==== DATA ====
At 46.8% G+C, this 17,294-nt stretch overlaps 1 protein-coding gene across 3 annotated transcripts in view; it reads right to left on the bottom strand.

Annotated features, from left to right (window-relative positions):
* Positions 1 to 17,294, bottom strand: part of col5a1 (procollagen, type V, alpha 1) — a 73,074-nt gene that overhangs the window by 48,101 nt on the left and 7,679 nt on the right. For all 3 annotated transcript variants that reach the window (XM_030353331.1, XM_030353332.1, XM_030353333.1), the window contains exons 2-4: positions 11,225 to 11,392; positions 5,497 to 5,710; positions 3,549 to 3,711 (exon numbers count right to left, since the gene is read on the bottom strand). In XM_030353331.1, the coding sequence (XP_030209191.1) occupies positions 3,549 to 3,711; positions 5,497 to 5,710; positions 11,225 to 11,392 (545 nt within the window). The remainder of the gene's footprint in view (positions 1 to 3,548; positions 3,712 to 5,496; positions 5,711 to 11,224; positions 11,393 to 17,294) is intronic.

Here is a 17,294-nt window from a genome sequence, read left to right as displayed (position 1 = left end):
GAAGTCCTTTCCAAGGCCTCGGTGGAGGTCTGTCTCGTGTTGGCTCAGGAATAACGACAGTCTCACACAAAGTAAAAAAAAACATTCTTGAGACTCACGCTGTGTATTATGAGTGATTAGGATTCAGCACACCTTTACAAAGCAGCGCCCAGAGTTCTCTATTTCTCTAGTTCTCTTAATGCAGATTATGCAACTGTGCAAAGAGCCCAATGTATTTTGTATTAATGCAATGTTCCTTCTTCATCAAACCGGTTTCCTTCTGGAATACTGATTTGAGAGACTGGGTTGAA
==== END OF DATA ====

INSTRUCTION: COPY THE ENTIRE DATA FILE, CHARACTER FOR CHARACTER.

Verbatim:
At 46.8% G+C, this 17,294-nt stretch overlaps 1 protein-coding gene across 3 annotated transcripts in view; it reads right to left on the bottom strand.

Annotated features, from left to right (window-relative positions):
* Positions 1 to 17,294, bottom strand: part of col5a1 (procollagen, type V, alpha 1) — a 73,074-nt gene that overhangs the window by 48,101 nt on the left and 7,679 nt on the right. For all 3 annotated transcript variants that reach the window (XM_030353331.1, XM_030353332.1, XM_030353333.1), the window contains exons 2-4: positions 11,225 to 11,392; positions 5,497 to 5,710; positions 3,549 to 3,711 (exon numbers count right to left, since the gene is read on the bottom strand). In XM_030353331.1, the coding sequence (XP_030209191.1) occupies positions 3,549 to 3,711; positions 5,497 to 5,710; positions 11,225 to 11,392 (545 nt within the window). The remainder of the gene's footprint in view (positions 1 to 3,548; positions 3,712 to 5,496; positions 5,711 to 11,224; positions 11,393 to 17,294) is intronic.

Here is a 17,294-nt window from a genome sequence, read left to right as displayed (position 1 = left end):
GAAGTCCTTTCCAAGGCCTCGGTGGAGGTCTGTCTCGTGTTGGCTCAGGAATAACGACAGTCTCACACAAAGTAAAAAAAAACATTCTTGAGACTCACGCTGTGTATTATGAGTGATTAGGATTCAGCACACCTTTACAAAGCAGCGCCCAGAGTTCTCTATTTCTCTAGTTCTCTTAATGCAGATTATGCAACTGTGCAAAGAGCCCAATGTATTTTGTATTAATGCAATGTTCCTTCTTCATCAAACCGGTTTCCTTCTGGAATACTGATTTGAGAGACTGGGTTGAA